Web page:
Throughout the book, the author poses the question: are NGOs contributors to development, or are they “trickle-down imperialism”? He demonstrates that, far from alleviating suffering or creating space for governmental or citizen agency in areas which impact them, the NGO industry instead serves as an intermediary in spreading and sustaining U.S. – and to a lesser degree U.N., Canadian, and European – power, ideology, and markets. (A few stunning exceptions, like American Jewish World Service and Partners in Health, promote Haitians’ own work and goals for their country.)
Schuller updated the text to include the aftermath of the quake. In real time, it serves as a second case study through which his thesis proves itself with tragic accuracy. Haiti since the earthquake has been a textbook case in international domination and disaster capitalism, shaking the country like a killer aftershock. The NGOs, together with foreign policy, aid, and Beltway bandits who won contracts, have inflicted even more wounds on the citizenry and on the country’s autonomy.
NGOs have largely replicated the practice of foreign governments, excluding the Haitian state from decisions about its own nation. Haiti’s future has been entrusted to foreign agencies, ones that have no structural accountability, little understanding of the nation or the people, fealty to their own organizations and funders far away, and interests that often contradict Haiti’s best.
In the three years since the earthquake, the pace of NGO takeover of public services has become dizzying. Foreign donors and lenders have forced the government to privatize services, and then given money to NGOs to fill the gaps that are left. As the NGOs’ reach and control expand, the Haitian government’s retracts, thereby justifying the redirection of the next round of international dollars to those NGOs. It is a process parallel to that which Schuller describes from eight years earlier: government is increasingly sidelined as an actor in shaping and implementing solutions for its own country.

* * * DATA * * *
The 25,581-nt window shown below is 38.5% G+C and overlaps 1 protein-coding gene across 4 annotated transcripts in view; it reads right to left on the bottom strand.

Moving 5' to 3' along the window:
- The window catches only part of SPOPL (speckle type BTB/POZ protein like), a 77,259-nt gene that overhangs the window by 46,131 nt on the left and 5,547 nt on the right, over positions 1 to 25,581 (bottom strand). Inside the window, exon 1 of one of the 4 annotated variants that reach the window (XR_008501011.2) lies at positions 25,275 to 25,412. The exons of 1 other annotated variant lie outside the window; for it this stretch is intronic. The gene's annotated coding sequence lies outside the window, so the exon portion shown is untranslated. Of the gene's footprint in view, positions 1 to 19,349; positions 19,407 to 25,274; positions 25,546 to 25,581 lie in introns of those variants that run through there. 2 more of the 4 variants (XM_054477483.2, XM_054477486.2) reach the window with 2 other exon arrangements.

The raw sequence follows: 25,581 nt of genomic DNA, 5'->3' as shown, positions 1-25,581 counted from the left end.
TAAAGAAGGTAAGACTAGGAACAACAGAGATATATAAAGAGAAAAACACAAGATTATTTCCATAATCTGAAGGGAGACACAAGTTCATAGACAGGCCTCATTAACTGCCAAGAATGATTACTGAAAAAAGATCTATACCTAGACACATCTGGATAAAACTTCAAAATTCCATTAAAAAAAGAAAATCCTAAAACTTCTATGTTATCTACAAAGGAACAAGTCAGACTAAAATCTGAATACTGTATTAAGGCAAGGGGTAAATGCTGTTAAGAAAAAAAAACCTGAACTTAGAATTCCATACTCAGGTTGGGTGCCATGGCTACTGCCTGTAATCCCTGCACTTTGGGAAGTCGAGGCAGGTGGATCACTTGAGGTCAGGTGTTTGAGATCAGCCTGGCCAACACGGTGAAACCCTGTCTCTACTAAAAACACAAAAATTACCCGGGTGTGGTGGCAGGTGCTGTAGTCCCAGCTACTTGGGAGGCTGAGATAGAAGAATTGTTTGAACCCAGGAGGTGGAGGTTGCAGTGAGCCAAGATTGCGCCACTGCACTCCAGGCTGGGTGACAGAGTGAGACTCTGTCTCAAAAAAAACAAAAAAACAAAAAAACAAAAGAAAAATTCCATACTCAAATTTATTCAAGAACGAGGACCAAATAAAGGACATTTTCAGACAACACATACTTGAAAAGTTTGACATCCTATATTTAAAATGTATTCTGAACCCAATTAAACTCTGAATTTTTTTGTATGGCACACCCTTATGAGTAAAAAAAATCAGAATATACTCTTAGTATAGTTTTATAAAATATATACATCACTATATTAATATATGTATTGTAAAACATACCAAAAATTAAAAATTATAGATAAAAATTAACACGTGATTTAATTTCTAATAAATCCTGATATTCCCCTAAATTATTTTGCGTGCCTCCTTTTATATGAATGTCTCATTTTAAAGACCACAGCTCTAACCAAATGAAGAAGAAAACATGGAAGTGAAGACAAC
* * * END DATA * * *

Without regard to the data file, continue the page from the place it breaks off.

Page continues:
Grassroots groups – representing the vast majority of citizens – are sidelined, too. Haiti’s rich patchwork of social movements of peasant farmers, women, students, youth, and workers is complemented by some small Haitian-run non-profits which focus on human rights, progressive media, and alternative development. The groups began meeting days after the earthquake, literally while cement dust still blew and cadavers still dotted the streets. Their collective hope has been to guarantee that a more just and equitable country arise from the rubble. And yet their agendas, power, decision-making, and leadership have been cast aside as NGO “experts” have stormed every field of the reconstruction with their own knowledge systems and control – not to mention products. Post-disaster services, from sanitation to women’s safety to agriculture, function through UN “clusters,” issue groups set up by the UN to coordinate NGOs and – theoretically, anyway – relevant government institutions. They operate without much or sometimes any engagement of those directly impacted by their work. Many of the movement’s trained and skilled leaders have been hired away, instead of supported in their own work, by high-paying NGOs. Delicate power balances and fragile alliances have been disrupted by the influx of aid disbursed to some and bypassing others.